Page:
The Arcitype was recently interviewed by Alaskan producer, Alkota about what he does and how he views the music industry. Here's what The Arcitype had to say:
1. Introduce yourself to the readers who may not be familiar with The Arcitype
My name is The Arcitype, and I’m a hip hop producer based in Boston, MA. I’m originally from New York City but have lived in Massachusetts for 22 years now and have been in Boston for the last 8 of those roughly. I went to school out here and stayed after because I had found myself a nice place int he hip hop community out here and felt like it was a good place for me to set up shop. I run my own label, AR Classic Records, and produce for all the cats on there. I also my own full scale recording studio, The Bridge Sound & Stage in Cambridge, MA and have production credits with a number of artists including Kool G Rap, Edo G, Big Noyd, Ruste Juxx, Killa Sha & many more.
Alkota: I recently caught your beat making video on YouTube (via Crate Kings) . Pretty dope! You were making a sample free beat from scratch that sounded sampled.
2. Are all your beats sample free? Or do you dig in the crates too?
At this point I pretty much only make sample free work unless I’m specifically asked by an artist to sample. I used to sample all the time so I have plenty of beats that are sample based and I still have love for the whole process. I have THOUSANDS of records that I collected over numerous years and still love that feeling of finding something amazing of a record. But I will say that the feeling of making something completely from scratch that really hits hard is actually more gratifying for me. In the beginning I was making sampled and sample free work back and forth. I began to lean towards sample free because of clearance issues initially, and then it later built into publishing dollars for myself, my artists and my label so it was sample free from then on. My biggest goal in my sample free work is to try to make people think there is a sample in it, or for it to just be so hot it doesn’t matter haha. Nah but I really aim to give the music the feeling that sampling does without the legal issues. At this point I’d have to say I really do prefer making sample free work over sampled.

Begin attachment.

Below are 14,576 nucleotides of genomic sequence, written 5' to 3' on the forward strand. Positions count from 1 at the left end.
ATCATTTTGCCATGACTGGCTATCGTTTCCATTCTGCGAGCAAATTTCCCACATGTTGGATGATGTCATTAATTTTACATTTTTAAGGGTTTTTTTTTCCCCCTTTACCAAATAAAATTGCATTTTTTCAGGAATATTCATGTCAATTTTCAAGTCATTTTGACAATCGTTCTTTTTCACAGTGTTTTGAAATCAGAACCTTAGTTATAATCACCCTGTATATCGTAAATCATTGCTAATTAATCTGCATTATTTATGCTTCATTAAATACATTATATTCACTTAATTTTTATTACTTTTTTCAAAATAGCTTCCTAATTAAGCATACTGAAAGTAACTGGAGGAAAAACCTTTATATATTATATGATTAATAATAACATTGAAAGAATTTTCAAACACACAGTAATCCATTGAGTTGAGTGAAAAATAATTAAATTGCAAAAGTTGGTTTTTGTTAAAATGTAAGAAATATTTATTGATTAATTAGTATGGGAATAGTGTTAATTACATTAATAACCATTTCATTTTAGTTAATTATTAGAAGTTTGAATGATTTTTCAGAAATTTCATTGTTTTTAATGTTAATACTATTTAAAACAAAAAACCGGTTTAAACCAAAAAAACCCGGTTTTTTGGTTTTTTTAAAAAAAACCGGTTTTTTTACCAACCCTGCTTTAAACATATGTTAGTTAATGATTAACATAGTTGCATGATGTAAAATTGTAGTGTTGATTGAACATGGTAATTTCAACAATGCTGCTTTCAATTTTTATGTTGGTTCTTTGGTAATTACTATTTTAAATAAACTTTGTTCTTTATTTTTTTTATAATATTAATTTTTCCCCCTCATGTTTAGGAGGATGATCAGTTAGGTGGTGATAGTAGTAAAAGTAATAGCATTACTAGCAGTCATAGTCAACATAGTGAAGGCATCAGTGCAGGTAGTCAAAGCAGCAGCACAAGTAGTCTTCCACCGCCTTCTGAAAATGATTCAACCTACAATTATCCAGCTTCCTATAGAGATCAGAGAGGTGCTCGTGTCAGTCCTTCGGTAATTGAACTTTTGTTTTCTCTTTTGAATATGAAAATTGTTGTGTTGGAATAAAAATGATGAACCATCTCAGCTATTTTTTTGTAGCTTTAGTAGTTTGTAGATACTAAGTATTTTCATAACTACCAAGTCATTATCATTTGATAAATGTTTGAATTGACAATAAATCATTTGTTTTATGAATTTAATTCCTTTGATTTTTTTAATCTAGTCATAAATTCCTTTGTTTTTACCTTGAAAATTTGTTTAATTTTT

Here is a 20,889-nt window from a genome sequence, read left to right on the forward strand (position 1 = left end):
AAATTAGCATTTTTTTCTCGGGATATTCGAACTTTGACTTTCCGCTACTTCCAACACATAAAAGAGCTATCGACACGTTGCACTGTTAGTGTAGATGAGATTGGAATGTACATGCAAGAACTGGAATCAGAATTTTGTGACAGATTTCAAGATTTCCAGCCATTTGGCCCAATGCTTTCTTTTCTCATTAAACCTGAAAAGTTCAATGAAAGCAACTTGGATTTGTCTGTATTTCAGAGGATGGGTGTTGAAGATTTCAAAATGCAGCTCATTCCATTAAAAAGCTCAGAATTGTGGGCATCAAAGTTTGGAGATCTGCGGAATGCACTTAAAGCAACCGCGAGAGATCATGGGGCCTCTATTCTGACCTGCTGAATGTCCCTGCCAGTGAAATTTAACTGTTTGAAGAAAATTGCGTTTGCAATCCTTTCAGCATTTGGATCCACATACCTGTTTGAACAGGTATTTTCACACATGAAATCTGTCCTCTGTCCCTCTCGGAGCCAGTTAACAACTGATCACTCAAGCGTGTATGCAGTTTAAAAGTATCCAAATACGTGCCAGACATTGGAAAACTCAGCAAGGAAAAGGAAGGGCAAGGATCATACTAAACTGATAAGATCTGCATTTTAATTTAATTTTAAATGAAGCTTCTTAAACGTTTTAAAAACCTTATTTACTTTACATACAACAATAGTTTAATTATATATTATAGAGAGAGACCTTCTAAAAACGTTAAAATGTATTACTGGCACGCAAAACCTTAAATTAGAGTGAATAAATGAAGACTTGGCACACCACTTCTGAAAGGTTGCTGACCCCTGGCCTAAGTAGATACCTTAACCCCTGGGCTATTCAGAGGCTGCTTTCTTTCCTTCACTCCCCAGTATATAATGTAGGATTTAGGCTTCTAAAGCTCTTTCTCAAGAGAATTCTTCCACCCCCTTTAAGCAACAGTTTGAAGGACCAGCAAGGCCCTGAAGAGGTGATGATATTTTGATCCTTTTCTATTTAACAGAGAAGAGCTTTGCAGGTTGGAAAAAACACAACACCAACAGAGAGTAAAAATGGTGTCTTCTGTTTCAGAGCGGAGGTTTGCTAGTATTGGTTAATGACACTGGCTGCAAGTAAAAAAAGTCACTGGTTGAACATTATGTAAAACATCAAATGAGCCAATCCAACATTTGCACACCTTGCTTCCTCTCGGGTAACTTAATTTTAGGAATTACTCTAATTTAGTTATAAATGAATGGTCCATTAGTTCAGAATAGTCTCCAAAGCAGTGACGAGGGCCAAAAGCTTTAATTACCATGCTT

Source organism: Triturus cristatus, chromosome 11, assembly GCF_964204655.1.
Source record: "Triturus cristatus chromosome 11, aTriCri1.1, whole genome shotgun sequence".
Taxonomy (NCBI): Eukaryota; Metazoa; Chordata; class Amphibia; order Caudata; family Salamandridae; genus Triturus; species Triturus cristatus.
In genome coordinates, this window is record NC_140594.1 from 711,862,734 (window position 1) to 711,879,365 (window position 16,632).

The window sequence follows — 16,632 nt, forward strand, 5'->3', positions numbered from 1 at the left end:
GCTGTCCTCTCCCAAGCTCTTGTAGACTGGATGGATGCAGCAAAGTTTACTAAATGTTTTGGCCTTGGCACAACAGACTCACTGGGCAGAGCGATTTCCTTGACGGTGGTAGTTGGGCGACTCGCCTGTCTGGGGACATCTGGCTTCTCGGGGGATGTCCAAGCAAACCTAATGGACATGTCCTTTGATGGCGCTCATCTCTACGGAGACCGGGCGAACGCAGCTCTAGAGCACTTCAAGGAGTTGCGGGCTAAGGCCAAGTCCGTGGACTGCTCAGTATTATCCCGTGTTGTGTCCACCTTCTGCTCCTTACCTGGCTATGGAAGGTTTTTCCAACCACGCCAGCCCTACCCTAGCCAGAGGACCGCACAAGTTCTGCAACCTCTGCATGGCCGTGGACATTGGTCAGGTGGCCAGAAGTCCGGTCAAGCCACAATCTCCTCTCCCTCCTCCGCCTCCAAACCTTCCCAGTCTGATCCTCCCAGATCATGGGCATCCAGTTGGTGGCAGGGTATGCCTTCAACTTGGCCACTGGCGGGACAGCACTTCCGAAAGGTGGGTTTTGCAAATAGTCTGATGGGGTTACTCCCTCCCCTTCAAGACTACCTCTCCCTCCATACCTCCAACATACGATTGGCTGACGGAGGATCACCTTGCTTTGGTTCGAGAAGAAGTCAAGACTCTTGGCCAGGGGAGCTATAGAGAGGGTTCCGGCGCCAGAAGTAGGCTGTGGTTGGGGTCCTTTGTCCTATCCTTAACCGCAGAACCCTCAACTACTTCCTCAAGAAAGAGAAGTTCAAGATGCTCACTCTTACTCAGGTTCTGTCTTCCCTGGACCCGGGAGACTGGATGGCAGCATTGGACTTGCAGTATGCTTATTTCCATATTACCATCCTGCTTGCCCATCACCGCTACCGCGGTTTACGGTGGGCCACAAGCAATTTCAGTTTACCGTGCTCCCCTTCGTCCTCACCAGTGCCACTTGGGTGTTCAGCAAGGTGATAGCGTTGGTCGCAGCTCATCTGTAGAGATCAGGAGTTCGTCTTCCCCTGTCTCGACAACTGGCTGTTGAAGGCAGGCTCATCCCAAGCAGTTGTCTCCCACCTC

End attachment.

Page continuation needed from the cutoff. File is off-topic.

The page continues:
3. Are you a software or hardware beat maker/producer?
I mainly use Propellerhead’s Record and Reason. I do have an MPC 2500 and a 1000 that I did plenty of work on at one point, but at this point I really use Record the most. I did just recently pick up NI’s Maschine and have started to dabble in it here and there and it shows some promise, I just have to stack up some more VSTIs at this point. I prefer using Record at this point because it really gives me everything I need right at my fingertips and doesn’t get in the way of my thought/creative process. I have all my sounds right there, I’m always expanding and getting new sounds and I know the program so well I can just breeze through it. And now, with Record, anything that I want to add from outside of the program is easy because it allows audio recording straight into the software, so I’m able to add live guitars, basses, other keyboards, percussive elements, really anything I want or could imagine. the program doesn’t inhibit me at all. The sound quality is great, and and allows for me to really play with the tonal qualities of the parts. I can get everything from crystal clear to completely dirty, and the advantage of being able to bounce out all my stems in one click and bring them into Pro Tools only allows for more mixing and tweaking with little to no downtime at all.
4. Walk me through your workflow when you make a beat.